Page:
• Disney Place and Disney Street
  • Dolben Street – after John Dolben, 17th century archbishop; it was formerly George Street[44]
  • Dorrit Street and Little Dorrit Court – after the novel Little Dorrit by Charles Dickens, by association with Dickens Square[45]
  • Doyce Street
  • Druid Street – possibly after a former inn here with ‘Druid’ in its name[46]
  • Duchess Walk
  • Duke Street Hill – named for Arthur Wellesley, 1st Duke of Wellington, 19th century military figure[47][48]
  • Dunsterville Way
  • Elephant and Castle – derived from a coaching inn of this name[49][50]
  • Elim Street
  • Emerson Street – after Thomas Emerson, 15th century local benefactor[51][52]
  • English Grounds – thought to be after the English workers here during the railway boom, who were kept separate from the Irish ones nearby at Irish Grounds[53]
  • Ewer Lane
  • Fair Street – after the former Horselydown Fair held here[54]
  • Falmouth Road
  • Farnham Place
  • Fenning Street
  • Flatriron Square and Flatiron Yard
  • Gaitskell Way
  • Gambia Street – unknown; formerly William Street[55]
  • Gatehouse Square
  • Gaunt Street
  • George Inn Yard – after the adjacent George Inn[56][57]
  • Gibbon’s Rents
  • Glasshill Street – after the former glassworks located here; formerly just Hill Street[58]
  • Globe Street – after the former inn here of this name, possibly named for the Globe Theatre[59]
  • Great Dover Street – as this formed part of the traditional London to Dover road[60]
  • Great Guildford Street – after Suffolk House, owned by Lady Jane Guildford in the early Tudor period; possibly also in allusion to Guildford, county town of Surrey[60][61]
  • Great Maze Pond – after the Medieval Maze Manor here, named for a prominent maze in its grounds[60][62]
  • Great Suffolk Street – after Suffolk House, home to Charles Brandon, 1st Duke of Suffolk in the Tudor period[63][61]
  • Great Yard
  • Green Dragon Court – after a Tudor-era inn here of this name[64]
  • Green Walk
  • Grotto Court – after Thomas Finch’s Grotto Grounds, 18th century pleasure grounds located near here[65]
  • Guildable Bridge Street – the term ‘Guildable’ is first recorded in 1377, refers to the collection of taxes there and was adopted to distinguish this from the other manors of the Southwark area[66]
  • Guinness Court
  • Guy Street – after Thomas Guy, founder of Guy’s Hospital[67]
  • Haddon Hall Street – after Haddon Hall, local religious mission named for Charles Haddon Spurgeon, noted Victorian-era preacher[68]
  • Hamlet Way
  • Hankey Place – after Donald Hankey, prominent member of the local Edwardian-era charitable organisation the Oxford and Bermondsey Club[69]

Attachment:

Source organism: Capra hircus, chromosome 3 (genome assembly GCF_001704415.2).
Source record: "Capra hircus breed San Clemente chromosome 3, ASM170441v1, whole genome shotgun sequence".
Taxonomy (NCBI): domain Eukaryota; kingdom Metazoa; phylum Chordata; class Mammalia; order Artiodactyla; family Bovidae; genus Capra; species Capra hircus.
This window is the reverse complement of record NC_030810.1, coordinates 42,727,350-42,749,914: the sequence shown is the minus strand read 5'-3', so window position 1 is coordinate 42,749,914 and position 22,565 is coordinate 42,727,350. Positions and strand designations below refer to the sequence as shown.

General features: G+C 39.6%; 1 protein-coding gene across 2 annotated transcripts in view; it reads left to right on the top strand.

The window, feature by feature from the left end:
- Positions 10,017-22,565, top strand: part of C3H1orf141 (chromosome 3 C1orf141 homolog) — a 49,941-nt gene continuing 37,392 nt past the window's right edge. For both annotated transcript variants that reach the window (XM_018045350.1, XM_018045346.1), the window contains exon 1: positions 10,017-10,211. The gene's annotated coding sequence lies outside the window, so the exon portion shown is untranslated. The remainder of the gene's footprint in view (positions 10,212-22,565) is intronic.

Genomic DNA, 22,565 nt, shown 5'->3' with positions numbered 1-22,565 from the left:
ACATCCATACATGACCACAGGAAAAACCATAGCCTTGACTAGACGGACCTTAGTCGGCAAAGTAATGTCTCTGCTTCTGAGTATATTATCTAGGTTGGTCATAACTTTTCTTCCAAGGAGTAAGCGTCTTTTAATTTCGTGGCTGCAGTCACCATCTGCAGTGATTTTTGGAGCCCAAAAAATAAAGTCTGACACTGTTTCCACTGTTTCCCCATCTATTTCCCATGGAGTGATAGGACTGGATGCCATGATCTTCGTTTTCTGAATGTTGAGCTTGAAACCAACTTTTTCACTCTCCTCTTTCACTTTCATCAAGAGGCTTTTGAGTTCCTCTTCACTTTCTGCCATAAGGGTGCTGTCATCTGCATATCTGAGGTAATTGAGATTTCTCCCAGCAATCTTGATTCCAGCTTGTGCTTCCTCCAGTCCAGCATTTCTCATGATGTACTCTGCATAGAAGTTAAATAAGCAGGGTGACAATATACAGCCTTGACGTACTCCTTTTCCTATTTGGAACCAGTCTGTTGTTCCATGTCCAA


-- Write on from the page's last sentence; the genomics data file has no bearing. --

• Hardwidge Street – after James Hardwidge, local 18th century needlemaker and church benefactor[70]
  • Harper Road – unknown; it was changed from Union Road to avoid confusion with similarly named streets, and before that it was Horsemonger Lane, after the local horse dealers[71]
  • Hatchers Mews
  • Hay’s Lane – after the Hays family, who owned nearby Hay’s Wharf[72][73]
  • Holland Street – after a former manor house here called Holland’s Leaguer, possibly named from its owner's family name[74]
  • Holyrood Street – after the former Rood (cross) of Bermondsey located here; it was destroyed in 1559[41][75]
  • Hopton Street and Hopton's Gardens – after Charles Hopton, who funded the local almshouses here in the 18th century[74][75]
  • Horsemongers Mews – probably by association with the nearby Horsemongers Lane (now Harper Road)[71]
  • Hulme Place
  • Hunter Close
  • Invicta Plaza
  • Issac Way
  • Joiner Street
  • Jubilee Walkway – named in 1977 to commemorate the Silver Jubilee of Queen Elizabeth II
  • Kell Stree
  • Kentish Buildings – after 17th century property owner Thomas Kentish; formerly it was Christopher Alley, after an inn of this name named in 1977 to commemorate the Silver Jubilee of Queen Elizabeth II[76]
  • Keppel Row – after Augustus Keppel, 1st Viscount Keppel, 18th century naval figure[77]
  • Keyworth Place and Keyworth Street – after Leonard James Keyworth, recipient of a Victoria Cross in the First World War[77]
  • King James Court and King James Street
  • King’s Bench Street – after the King’s Bench Prison formerly located here[78]
  • King's Court
  • King’s Head Yard – after a former inn here of this name[79][80]
  • King’s Place
  • Kipling Street
  • Kirby Grove
  • Lamb Walk – after a 17th-century inn here of this nam[81]
  • Lancaster Street – unknown; formerly Union Street[82]
  • Lansdowne Place
  • Lant Street – named after Thomas Lane, local 17th century landowner[83]
  • Lavington Street – after Thomas Lant, local 18th century developer[84]
  • Law Street
  • Leathermarket Court and Leathermarket Street – after the tanneries and leather market formerly located here[85]
  • Leigh Hunt Street – after the author Leigh Hunt, who served a short sentence in a nearby prison[86]
  • Library Street
  • Lockyer Street
  • Loman Street – after the former Loman’s Pond located here[87]